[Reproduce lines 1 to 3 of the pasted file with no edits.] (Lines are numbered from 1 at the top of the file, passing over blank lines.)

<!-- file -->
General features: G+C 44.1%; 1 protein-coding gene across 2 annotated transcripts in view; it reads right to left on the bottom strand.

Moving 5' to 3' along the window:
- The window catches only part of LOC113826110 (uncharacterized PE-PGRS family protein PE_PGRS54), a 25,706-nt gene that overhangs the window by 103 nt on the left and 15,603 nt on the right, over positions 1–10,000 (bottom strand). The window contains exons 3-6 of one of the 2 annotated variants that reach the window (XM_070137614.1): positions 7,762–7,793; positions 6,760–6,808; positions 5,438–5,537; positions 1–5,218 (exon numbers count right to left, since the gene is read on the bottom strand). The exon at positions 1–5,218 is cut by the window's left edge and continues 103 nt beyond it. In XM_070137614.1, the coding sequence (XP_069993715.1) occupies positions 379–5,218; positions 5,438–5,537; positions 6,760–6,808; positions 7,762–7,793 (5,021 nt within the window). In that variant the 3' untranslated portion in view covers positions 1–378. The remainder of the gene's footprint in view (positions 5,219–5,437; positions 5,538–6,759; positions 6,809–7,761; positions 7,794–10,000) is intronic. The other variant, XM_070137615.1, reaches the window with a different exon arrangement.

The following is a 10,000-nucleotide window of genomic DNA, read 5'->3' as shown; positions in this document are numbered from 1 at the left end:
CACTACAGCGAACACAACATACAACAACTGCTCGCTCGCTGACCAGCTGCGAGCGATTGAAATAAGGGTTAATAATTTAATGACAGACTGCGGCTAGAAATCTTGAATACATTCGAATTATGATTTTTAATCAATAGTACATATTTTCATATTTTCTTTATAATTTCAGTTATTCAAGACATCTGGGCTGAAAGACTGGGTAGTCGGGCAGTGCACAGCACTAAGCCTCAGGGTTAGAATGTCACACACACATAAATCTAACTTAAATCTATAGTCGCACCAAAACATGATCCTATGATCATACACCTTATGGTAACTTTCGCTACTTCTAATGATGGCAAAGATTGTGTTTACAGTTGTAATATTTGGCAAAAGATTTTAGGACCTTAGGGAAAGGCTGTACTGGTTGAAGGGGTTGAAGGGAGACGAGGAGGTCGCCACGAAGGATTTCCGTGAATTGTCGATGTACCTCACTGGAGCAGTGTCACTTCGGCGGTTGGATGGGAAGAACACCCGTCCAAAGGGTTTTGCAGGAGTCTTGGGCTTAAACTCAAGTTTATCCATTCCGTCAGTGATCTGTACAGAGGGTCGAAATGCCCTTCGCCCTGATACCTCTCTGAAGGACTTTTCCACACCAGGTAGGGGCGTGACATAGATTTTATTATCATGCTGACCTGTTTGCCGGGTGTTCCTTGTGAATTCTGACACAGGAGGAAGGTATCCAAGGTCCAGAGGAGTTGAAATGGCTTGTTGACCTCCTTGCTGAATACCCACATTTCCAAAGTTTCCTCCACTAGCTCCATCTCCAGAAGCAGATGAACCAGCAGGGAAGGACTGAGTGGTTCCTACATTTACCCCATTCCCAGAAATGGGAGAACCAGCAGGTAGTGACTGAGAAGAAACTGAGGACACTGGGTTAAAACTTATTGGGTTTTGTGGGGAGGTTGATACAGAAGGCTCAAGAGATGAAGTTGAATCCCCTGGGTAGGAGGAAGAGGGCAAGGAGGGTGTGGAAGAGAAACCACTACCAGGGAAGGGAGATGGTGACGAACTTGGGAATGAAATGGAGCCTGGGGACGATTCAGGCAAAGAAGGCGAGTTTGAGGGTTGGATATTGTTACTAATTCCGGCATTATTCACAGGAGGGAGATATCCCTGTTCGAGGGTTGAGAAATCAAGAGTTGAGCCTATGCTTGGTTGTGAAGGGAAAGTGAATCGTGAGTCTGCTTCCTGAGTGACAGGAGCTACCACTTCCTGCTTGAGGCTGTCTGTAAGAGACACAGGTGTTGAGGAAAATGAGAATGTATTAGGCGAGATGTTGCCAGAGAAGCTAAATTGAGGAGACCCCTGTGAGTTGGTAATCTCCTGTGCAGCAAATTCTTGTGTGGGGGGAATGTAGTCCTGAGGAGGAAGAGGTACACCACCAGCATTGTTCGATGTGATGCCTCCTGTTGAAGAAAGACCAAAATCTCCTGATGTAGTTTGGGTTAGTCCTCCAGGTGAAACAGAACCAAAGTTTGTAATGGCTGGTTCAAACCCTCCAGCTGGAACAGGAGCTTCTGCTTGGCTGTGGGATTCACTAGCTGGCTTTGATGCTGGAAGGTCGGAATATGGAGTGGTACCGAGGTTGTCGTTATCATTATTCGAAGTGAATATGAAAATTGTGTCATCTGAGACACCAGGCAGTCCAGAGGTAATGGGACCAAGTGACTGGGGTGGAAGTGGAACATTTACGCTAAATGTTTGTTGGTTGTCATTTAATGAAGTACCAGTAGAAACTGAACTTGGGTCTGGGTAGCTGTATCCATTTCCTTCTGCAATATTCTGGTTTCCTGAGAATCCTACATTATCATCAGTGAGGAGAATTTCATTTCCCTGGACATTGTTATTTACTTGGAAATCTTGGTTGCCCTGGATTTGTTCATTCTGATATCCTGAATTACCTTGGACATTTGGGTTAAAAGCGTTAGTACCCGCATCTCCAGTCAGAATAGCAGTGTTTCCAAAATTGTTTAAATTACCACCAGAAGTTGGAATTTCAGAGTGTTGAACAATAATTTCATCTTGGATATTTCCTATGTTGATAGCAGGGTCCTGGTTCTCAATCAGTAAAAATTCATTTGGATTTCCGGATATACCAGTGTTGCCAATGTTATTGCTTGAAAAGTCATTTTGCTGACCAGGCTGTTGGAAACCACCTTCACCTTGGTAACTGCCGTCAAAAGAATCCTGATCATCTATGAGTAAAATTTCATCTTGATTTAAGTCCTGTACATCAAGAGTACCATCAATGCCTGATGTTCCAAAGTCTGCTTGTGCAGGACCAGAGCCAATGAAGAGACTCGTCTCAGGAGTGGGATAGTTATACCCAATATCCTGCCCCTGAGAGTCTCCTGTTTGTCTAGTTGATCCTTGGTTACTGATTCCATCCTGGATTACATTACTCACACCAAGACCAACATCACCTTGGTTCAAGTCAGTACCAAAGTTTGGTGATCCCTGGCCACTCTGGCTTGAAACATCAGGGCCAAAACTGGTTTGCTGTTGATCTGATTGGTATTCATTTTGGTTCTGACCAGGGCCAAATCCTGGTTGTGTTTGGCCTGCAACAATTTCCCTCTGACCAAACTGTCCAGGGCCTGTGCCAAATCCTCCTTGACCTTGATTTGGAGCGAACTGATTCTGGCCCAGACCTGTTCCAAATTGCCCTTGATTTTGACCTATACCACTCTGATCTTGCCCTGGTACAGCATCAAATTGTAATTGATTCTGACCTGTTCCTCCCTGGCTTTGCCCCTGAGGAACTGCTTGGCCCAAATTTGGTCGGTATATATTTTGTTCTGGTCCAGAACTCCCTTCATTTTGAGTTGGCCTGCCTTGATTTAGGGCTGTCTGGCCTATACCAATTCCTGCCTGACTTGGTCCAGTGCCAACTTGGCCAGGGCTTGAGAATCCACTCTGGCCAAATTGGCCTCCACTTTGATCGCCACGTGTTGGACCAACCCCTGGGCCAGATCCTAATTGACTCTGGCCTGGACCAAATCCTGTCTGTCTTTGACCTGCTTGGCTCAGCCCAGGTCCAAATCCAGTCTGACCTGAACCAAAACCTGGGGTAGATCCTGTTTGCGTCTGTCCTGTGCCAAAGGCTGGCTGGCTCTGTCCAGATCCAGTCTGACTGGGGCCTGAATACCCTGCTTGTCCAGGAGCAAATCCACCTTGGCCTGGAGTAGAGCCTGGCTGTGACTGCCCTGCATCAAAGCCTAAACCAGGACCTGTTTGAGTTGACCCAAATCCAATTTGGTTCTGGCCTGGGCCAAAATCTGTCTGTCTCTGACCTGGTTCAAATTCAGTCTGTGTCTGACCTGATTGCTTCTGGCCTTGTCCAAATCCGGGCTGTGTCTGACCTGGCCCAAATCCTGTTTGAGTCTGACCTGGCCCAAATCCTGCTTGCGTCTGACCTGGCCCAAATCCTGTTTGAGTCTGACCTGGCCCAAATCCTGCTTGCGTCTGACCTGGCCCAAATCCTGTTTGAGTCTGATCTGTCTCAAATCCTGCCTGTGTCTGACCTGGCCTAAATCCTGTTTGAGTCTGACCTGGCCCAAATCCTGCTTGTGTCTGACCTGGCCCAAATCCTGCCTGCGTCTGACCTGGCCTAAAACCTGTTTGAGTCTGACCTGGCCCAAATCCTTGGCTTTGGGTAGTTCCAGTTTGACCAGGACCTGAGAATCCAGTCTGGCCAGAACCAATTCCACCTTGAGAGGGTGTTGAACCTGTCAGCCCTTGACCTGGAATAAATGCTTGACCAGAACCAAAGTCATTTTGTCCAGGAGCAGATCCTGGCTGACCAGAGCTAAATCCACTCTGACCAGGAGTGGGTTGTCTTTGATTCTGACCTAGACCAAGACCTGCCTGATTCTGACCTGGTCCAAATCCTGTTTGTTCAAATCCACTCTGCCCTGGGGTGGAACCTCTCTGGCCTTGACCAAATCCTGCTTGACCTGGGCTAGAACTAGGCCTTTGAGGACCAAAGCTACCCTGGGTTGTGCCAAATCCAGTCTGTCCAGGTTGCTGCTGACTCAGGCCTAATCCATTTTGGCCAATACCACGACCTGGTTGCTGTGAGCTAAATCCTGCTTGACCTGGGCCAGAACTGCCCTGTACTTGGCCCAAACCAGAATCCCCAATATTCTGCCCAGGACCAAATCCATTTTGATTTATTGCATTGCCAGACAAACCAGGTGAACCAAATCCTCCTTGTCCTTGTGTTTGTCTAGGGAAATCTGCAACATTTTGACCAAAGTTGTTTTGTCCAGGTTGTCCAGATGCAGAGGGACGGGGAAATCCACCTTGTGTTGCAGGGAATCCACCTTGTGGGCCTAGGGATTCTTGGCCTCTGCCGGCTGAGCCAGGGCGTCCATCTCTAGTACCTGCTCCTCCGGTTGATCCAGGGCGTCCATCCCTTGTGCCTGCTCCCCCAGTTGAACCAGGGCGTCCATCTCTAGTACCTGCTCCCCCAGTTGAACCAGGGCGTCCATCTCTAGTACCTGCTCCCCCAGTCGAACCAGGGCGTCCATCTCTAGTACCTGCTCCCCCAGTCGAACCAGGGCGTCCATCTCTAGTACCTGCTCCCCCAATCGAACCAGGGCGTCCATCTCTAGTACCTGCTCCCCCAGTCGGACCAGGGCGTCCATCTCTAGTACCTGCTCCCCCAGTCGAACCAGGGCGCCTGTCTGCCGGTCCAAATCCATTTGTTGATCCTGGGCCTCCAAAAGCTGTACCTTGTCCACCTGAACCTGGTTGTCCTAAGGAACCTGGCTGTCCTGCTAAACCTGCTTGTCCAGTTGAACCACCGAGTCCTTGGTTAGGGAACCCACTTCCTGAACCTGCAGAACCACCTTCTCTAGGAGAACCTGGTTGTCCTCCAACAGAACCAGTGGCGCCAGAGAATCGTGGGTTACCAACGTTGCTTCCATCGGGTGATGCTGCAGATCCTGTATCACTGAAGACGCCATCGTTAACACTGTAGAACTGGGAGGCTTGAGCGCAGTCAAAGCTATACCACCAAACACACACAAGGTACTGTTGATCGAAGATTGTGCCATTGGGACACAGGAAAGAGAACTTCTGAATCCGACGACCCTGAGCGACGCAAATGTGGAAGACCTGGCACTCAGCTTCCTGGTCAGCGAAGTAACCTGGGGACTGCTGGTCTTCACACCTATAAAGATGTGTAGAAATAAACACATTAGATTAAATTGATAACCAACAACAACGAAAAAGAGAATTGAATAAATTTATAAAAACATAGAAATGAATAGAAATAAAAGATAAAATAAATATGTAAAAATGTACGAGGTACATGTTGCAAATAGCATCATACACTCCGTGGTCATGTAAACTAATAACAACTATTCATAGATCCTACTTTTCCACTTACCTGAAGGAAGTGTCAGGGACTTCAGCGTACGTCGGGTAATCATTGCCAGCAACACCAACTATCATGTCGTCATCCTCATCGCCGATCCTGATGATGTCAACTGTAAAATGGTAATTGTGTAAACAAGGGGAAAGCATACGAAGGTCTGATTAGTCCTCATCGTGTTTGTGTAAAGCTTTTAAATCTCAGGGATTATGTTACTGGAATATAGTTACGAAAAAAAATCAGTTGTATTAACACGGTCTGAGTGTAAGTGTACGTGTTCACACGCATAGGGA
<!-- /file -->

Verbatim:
General features: G+C 44.1%; 1 protein-coding gene across 2 annotated transcripts in view; it reads right to left on the bottom strand.

Moving 5' to 3' along the window:
- The window catches only part of LOC113826110 (uncharacterized PE-PGRS family protein PE_PGRS54), a 25,706-nt gene that overhangs the window by 103 nt on the left and 15,603 nt on the right, over positions 1–10,000 (bottom strand). The window contains exons 3-6 of one of the 2 annotated variants that reach the window (XM_070137614.1): positions 7,762–7,793; positions 6,760–6,808; positions 5,438–5,537; positions 1–5,218 (exon numbers count right to left, since the gene is read on the bottom strand). The exon at positions 1–5,218 is cut by the window's left edge and continues 103 nt beyond it. In XM_070137614.1, the coding sequence (XP_069993715.1) occupies positions 379–5,218; positions 5,438–5,537; positions 6,760–6,808; positions 7,762–7,793 (5,021 nt within the window). In that variant the 3' untranslated portion in view covers positions 1–378. The remainder of the gene's footprint in view (positions 5,219–5,437; positions 5,538–6,759; positions 6,809–7,761; positions 7,794–10,000) is intronic. The other variant, XM_070137615.1, reaches the window with a different exon arrangement.